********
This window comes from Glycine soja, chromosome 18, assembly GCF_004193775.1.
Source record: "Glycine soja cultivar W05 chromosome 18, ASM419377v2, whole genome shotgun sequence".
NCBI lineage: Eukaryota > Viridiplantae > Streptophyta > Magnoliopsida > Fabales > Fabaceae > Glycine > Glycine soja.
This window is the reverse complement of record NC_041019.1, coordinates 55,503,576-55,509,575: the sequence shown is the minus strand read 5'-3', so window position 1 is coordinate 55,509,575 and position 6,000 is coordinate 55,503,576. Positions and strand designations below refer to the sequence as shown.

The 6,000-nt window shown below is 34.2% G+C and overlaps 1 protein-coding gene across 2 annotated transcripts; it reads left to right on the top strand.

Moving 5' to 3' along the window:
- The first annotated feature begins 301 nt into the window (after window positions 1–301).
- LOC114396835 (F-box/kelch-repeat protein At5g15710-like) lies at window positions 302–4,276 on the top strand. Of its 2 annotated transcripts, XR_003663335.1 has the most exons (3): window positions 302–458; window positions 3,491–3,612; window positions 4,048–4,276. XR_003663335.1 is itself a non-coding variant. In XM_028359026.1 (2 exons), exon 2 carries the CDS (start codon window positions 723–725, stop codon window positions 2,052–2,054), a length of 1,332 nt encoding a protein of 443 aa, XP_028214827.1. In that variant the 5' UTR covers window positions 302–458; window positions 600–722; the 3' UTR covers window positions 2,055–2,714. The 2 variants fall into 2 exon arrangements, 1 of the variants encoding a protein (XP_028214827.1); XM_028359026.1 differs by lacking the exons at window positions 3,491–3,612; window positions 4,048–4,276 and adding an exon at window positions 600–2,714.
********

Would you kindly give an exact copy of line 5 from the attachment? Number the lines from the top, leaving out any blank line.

The 6,000-nt window shown below is 34.2% G+C and overlaps 1 protein-coding gene across 2 annotated transcripts; it reads left to right on the top strand.